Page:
Marine Link
Thursday, September 29, 2016

E-Utopia (Editor's Note)

June 8, 2000

Analysts, pundits, skeptics and just about anyone with a two-bit opinion have voiced their thoughts — informed and otherwise — as to the potential effects that the surge in “e-commerce” solutions will have on the transportation community at large. While the marine market is traditionally said to be slow in following general business trends, this supposed character trait has not been evident in the new electronic realm, as websites and on-line business portals covering nearly every niche of the industry are popping up quickly around the globe. The questions surrounding the use of e-commerce solutions in the marine business now turn not to “when” and “if,” rather to “what degree.” The secretive nature under which much of the marine world operates could prove, at first, prohibitive in the full leveraging of electronic solution efficiencies. Generally speaking, the sharing of information has been limited at best, whether it is for specifications and pricing regarding bunker fuel, cargoes or vessel pricing.

A slew of new partnerships using e-commerce as the glue that binds could perhaps mark a turning point of sorts for the marine world. For example, OceanConnect, aiming to provide a fast and price-efficient marketplace for marine fuel transactions, has brought together a formidable grouping including BP (BP) Marine, FAMM, Shell Marine Products as well as broker Horace Clarkson PLC.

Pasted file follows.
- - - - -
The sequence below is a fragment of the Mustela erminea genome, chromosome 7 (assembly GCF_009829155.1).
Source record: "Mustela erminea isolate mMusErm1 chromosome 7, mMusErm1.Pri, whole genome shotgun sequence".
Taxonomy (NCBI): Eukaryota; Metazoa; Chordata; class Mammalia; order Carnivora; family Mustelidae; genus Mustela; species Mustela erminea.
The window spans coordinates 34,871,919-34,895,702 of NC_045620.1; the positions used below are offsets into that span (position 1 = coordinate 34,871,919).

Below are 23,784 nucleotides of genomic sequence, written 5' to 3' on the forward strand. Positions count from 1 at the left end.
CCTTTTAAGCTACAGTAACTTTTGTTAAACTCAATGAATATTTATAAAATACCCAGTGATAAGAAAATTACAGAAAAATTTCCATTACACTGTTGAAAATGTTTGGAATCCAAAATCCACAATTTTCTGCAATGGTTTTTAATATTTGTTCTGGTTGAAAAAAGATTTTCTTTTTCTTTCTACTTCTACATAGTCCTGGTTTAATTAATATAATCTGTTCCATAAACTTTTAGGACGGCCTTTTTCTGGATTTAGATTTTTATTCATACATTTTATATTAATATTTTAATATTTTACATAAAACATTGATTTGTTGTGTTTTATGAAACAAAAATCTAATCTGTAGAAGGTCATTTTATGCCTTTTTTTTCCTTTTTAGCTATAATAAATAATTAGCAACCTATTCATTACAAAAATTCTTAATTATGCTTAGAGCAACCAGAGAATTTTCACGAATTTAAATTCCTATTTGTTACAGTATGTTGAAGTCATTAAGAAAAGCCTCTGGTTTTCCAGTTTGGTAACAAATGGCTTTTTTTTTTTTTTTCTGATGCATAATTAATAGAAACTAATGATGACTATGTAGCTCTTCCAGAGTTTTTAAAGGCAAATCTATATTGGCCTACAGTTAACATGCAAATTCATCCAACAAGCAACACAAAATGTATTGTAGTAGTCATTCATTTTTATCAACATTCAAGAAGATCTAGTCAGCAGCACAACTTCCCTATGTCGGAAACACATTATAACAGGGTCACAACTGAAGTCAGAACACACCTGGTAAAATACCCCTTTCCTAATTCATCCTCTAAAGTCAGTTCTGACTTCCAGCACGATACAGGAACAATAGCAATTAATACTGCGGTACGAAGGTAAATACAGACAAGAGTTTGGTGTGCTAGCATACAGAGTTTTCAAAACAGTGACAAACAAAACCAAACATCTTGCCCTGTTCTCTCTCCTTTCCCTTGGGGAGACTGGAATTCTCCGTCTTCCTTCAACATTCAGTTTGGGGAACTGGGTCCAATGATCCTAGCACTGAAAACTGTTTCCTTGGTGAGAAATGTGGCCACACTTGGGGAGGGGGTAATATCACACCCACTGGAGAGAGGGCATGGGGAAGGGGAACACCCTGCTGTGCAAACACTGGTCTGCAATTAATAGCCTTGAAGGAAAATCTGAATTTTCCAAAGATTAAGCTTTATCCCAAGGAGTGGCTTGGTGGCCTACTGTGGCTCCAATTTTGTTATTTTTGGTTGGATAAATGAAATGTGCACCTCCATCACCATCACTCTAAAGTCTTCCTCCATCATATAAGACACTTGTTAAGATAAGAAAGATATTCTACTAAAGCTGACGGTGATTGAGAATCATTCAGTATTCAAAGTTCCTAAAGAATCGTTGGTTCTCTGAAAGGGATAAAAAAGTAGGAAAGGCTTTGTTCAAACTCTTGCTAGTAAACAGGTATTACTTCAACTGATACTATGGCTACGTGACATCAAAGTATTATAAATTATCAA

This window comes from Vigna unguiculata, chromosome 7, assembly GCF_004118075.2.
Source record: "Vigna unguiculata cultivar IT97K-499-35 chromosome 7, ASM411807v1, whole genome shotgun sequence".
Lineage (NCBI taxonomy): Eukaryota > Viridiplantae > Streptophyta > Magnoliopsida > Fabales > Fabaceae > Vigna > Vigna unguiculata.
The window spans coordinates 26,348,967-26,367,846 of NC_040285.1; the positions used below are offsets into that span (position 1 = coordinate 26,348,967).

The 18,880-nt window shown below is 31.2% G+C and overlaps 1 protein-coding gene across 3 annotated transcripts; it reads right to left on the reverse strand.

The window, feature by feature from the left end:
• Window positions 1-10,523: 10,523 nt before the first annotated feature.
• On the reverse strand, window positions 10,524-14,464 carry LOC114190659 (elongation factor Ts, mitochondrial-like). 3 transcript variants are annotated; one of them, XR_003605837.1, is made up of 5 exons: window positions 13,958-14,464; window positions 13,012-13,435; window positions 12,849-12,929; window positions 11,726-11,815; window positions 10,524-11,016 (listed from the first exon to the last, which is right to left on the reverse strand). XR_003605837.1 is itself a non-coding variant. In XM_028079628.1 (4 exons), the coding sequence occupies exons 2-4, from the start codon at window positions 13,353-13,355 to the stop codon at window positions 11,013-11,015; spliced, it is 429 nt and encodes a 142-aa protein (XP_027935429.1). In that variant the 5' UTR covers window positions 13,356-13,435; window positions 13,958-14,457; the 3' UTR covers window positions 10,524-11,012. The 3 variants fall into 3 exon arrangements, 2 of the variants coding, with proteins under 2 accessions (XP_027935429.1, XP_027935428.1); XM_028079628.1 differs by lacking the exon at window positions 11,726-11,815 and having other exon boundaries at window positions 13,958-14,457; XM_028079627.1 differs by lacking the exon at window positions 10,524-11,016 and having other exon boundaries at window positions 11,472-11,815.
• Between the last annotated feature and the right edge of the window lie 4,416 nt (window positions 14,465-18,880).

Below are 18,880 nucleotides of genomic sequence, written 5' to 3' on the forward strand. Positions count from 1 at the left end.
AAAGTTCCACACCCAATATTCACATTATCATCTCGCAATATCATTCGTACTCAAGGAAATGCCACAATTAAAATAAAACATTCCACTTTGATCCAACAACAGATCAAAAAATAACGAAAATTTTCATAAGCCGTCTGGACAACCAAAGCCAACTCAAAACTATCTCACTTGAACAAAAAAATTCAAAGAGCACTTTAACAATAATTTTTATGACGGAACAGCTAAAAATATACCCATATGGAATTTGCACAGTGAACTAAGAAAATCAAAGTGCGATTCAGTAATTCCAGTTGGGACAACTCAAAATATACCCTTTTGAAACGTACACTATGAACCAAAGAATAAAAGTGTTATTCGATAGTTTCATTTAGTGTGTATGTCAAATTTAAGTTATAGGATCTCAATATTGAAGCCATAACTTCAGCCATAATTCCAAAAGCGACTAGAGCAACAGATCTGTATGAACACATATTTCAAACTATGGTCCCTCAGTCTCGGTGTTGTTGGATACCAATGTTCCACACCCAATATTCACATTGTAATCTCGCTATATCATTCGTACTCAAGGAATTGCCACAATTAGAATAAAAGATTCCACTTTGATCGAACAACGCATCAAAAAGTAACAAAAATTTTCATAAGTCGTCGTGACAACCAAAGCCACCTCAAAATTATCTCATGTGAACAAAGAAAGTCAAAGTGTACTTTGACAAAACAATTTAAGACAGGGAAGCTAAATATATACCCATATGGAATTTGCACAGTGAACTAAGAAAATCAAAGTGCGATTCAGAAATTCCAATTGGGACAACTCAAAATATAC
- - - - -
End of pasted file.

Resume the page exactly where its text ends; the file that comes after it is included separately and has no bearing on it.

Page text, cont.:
Another recent launch, Tradiant (www.tradiant.com), offers shippers, freight forwarders and transportation carriers a comprehensive suite of e-commerce solutions to optimize the flow of information across the entire transportation chain. The company and its product are unique in that the majority of its executive staff, from president and CEO John Urban (15 years at APL), on down cumulatively have centuries of shipping and international transportation experience.

E-commerce and its effects on the marine business will be a recurring theme in the pages of not only Maritime Reporter & Engineering News, but all of the products produced by The Maritime Group, including MarineNews, Maritime Week and www.marinelink.com. One of our symbols for this regular feature will be the little “computer guy” pictured above, as the editorial coverage will not simply focus on the most recent web offerings rather real-world scenarios where e-commerce solutions have helped solve (or cause) problems. I invite readers to liberally contribute to this section by sending comments, suggestions and potential stories to trauthwein@marinelink.com.



Maritime Reporter Magazine Cover Sep 2016 - Maritime & Ship Security

Maritime Reporter and Engineering News’ first edition was published in New York City in 1883 and became our flagship publication in 1939. It is the world’s largest audited circulation magazine serving the global maritime industry, delivering more insightful editorial and news to more industry decision makers than any other source.

Subscribe
Maritime Reporter E-News subscription

Maritime Reporter E-News is the subsea industry's largest circulation and most authoritative ENews Service, delivered to your Email three times per week

Subscribe for Maritime Reporter E-News